There is not a single likeable character in this piece of soul-grinding televisual torture. The whole thing is an exercise in grim futility. On paper, it may have even been a well written exercise in grim futility, although somehow I doubt that would make up for it. On screen, it just left me wanting that 4 hours of my life back, thank you so much.
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Comments
markbanang From: markbanang Date: October 5th, 2008 11:05 pm (UTC) (Link)
Sorry for subjecting you to this, I think the only consolation I can draw from it is that I will never be tempted to read any Hardy or watch anything else based too closely on a book by him.

It is rather an irony that I wanted to watch this to help shed my aversion to 'costume drama', hoping that a 'classic' would actually be good. Alas I feel that my aversion has been strengthened and all the good Sharpe did me might have been undone...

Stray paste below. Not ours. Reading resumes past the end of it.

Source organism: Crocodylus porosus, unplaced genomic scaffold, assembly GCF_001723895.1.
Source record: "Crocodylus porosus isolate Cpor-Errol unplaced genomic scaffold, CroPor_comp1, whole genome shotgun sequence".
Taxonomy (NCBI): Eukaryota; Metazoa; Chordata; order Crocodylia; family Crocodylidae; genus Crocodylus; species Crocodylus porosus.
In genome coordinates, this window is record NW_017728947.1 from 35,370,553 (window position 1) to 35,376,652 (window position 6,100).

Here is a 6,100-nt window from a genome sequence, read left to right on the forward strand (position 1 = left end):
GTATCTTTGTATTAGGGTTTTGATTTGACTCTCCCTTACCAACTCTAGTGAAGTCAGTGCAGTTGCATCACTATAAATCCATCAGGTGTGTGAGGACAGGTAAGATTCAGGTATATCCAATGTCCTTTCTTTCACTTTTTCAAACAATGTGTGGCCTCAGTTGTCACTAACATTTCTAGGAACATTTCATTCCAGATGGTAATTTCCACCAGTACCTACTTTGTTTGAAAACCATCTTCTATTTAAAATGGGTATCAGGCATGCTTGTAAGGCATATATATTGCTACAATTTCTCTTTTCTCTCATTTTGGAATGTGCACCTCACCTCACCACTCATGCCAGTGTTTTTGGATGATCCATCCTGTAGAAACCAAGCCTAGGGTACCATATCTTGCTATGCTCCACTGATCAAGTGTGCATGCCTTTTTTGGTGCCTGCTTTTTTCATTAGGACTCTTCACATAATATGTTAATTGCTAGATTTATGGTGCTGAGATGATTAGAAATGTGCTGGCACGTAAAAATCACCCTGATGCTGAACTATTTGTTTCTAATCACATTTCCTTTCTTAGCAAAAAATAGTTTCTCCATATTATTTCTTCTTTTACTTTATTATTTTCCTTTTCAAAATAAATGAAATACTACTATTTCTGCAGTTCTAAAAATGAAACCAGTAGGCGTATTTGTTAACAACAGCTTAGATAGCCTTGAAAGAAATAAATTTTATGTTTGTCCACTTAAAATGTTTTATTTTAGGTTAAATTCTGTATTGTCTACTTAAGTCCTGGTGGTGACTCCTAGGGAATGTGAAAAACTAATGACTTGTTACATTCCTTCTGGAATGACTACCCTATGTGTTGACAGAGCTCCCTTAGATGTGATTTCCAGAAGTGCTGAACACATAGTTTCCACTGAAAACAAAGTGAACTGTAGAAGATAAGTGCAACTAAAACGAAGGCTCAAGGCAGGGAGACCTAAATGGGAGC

sesquipedality From: sesquipedality Date: October 5th, 2008 11:07 pm (UTC) (Link)
I suppose that means we're just going to have to watch Sharpe all over again then.

Oh woe is me. :)
undyingking From: undyingking Date: October 6th, 2008 08:24 am (UTC) (Link)
Mm, there are good and bad costume dramas, but being based on Hardy is never a plus point. There's a new Dickens one coming up on the Beeb which should be a lot more fun: their Bleak House was excellent.
tigerfort From: tigerfort Date: October 5th, 2008 11:54 pm (UTC) (Link)
I would observe that really bad TV adaptions can turn out to be based on extremely good books. But I'll also grant that this isn't the case with Hardy.